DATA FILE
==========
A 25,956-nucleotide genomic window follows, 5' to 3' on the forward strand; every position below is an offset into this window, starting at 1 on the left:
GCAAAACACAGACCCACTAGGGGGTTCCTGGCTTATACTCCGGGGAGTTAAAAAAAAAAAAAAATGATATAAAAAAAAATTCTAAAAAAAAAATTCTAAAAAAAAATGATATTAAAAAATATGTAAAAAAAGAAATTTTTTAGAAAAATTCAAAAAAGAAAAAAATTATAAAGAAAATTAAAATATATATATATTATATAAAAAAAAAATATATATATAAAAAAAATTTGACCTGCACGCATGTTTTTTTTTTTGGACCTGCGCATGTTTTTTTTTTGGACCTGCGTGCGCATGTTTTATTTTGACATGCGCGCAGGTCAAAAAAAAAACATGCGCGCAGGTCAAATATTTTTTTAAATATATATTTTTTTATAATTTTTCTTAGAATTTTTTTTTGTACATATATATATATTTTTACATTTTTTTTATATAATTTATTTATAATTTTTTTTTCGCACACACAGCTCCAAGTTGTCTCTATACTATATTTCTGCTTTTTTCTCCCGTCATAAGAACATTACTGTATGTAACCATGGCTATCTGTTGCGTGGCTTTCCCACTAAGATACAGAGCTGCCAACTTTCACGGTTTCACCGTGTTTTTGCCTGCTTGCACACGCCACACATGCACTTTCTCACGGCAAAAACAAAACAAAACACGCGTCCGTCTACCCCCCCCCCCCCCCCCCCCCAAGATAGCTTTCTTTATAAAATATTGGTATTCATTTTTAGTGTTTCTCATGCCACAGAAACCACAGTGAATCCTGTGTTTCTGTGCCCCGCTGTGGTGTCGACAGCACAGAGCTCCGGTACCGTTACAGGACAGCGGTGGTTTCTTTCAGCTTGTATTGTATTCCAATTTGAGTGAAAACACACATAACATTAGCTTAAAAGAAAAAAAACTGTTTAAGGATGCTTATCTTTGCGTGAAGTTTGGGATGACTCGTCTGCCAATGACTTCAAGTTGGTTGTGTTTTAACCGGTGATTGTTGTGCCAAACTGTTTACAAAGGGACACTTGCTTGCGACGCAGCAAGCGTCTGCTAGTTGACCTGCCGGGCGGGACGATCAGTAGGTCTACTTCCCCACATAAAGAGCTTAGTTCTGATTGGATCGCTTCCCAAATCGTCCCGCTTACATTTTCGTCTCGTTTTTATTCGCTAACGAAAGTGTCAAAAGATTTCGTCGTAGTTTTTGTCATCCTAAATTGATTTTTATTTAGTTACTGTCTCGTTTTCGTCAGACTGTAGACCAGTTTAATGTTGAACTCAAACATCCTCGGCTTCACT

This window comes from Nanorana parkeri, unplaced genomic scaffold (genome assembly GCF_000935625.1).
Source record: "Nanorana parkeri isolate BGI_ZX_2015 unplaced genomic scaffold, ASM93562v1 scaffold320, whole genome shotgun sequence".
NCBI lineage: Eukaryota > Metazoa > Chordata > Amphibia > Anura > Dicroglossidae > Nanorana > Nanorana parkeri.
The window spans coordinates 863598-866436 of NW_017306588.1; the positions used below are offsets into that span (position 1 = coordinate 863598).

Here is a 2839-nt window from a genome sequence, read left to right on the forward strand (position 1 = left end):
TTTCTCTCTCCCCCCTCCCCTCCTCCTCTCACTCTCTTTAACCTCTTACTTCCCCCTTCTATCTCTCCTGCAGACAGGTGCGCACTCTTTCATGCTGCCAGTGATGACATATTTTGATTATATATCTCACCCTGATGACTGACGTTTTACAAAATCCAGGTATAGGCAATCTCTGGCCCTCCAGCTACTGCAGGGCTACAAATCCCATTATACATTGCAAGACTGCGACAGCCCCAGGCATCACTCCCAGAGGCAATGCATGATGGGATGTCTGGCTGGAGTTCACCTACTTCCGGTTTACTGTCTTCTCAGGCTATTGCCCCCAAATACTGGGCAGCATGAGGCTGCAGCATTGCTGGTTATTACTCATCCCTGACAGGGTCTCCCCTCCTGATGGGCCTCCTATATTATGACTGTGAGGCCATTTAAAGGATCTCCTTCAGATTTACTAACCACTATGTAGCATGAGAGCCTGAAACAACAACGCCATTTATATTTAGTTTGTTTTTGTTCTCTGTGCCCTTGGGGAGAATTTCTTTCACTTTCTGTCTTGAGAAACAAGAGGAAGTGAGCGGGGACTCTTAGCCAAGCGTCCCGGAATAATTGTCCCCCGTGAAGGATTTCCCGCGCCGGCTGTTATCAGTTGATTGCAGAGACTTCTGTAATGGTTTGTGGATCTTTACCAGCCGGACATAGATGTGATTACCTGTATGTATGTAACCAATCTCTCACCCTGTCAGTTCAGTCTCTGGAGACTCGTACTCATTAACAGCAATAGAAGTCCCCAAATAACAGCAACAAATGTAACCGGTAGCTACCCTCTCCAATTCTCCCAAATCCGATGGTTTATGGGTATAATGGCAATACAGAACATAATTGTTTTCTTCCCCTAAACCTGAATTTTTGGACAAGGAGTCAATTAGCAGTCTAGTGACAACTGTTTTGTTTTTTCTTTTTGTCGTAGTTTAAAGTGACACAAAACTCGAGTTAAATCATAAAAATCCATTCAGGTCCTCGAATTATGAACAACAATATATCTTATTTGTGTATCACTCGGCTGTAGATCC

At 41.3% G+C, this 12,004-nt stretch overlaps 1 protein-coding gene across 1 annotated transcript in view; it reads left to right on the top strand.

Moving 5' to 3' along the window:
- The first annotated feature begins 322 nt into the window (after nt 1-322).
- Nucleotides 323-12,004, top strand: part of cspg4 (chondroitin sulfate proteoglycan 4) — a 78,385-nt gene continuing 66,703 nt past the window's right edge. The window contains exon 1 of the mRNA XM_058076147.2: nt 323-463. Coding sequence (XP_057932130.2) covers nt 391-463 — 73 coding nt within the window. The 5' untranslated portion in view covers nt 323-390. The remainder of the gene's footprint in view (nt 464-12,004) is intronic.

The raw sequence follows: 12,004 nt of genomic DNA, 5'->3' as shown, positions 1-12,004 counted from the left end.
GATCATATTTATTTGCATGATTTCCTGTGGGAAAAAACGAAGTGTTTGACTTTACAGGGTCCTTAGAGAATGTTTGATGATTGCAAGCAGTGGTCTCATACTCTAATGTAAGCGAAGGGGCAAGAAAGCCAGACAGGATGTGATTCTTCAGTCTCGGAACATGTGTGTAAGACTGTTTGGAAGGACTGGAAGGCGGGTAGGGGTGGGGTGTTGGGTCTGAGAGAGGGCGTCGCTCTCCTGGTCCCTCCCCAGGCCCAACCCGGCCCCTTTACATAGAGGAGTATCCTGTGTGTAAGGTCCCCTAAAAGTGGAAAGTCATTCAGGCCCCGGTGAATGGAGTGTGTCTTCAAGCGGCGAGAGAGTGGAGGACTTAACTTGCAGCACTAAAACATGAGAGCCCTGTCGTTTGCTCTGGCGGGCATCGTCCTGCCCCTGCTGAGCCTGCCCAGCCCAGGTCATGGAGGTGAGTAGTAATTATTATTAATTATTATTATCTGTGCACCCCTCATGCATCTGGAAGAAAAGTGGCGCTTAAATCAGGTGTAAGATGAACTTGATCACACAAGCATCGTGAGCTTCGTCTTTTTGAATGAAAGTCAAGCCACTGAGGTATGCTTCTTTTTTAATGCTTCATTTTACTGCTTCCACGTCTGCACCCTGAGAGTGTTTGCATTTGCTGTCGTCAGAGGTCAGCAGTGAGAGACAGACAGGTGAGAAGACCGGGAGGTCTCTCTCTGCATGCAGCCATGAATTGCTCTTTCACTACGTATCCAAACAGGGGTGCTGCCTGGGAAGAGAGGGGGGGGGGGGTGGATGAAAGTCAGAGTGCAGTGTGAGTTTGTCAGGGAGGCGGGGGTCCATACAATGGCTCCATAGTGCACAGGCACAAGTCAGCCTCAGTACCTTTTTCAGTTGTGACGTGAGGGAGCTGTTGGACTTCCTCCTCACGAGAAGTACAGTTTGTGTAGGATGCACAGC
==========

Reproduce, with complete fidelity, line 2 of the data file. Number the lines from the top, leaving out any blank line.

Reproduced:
GCAAAACACAGACCCACTAGGGGGTTCCTGGCTTATACTCCGGGGAGTTAAAAAAAAAAAAAAATGATATAAAAAAAAATTCTAAAAAAAAAATTCTAAAAAAAAATGATATTAAAAAATATGTAAAAAAAGAAATTTTTTAGAAAAATTCAAAAAAGAAAAAAATTATAAAGAAAATTAAAATATATATATATTATATAAAAAAAAAATATATATATAAAAAAAATTTGACCTGCACGCATGTTTTTTTTTTTGGACCTGCGCATGTTTTTTTTTTGGACCTGCGTGCGCATGTTTTATTTTGACATGCGCGCAGGTCAAAAAAAAAACATGCGCGCAGGTCAAATATTTTTTTAAATATATATTTTTTTATAATTTTTCTTAGAATTTTTTTTTGTACATATATATATATTTTTACATTTTTTTTATATAATTTATTTATAATTTTTTTTTCGCACACACAGCTCCAAGTTGTCTCTATACTATATTTCTGCTTTTTTCTCCCGTCATAAGAACATTACTGTATGTAACCATGGCTATCTGTTGCGTGGCTTTCCCACTAAGATACAGAGCTGCCAACTTTCACGGTTTCACCGTGTTTTTGCCTGCTTGCACACGCCACACATGCACTTTCTCACGGCAAAAACAAAACAAAACACGCGTCCGTCTACCCCCCCCCCCCCCCCCCCCCAAGATAGCTTTCTTTATAAAATATTGGTATTCATTTTTAGTGTTTCTCATGCCACAGAAACCACAGTGAATCCTGTGTTTCTGTGCCCCGCTGTGGTGTCGACAGCACAGAGCTCCGGTACCGTTACAGGACAGCGGTGGTTTCTTTCAGCTTGTATTGTATTCCAATTTGAGTGAAAACACACATAACATTAGCTTAAAAGAAAAAAAACTGTTTAAGGATGCTTATCTTTGCGTGAAGTTTGGGATGACTCGTCTGCCAATGACTTCAAGTTGGTTGTGTTTTAACCGGTGATTGTTGTGCCAAACTGTTTACAAAGGGACACTTGCTTGCGACGCAGCAAGCGTCTGCTAGTTGACCTGCCGGGCGGGACGATCAGTAGGTCTACTTCCCCACATAAAGAGCTTAGTTCTGATTGGATCGCTTCCCAAATCGTCCCGCTTACATTTTCGTCTCGTTTTTATTCGCTAACGAAAGTGTCAAAAGATTTCGTCGTAGTTTTTGTCATCCTAAATTGATTTTTATTTAGTTACTGTCTCGTTTTCGTCAGACTGTAGACCAGTTTAATGTTGAACTCAAACATCCTCGGCTTCACT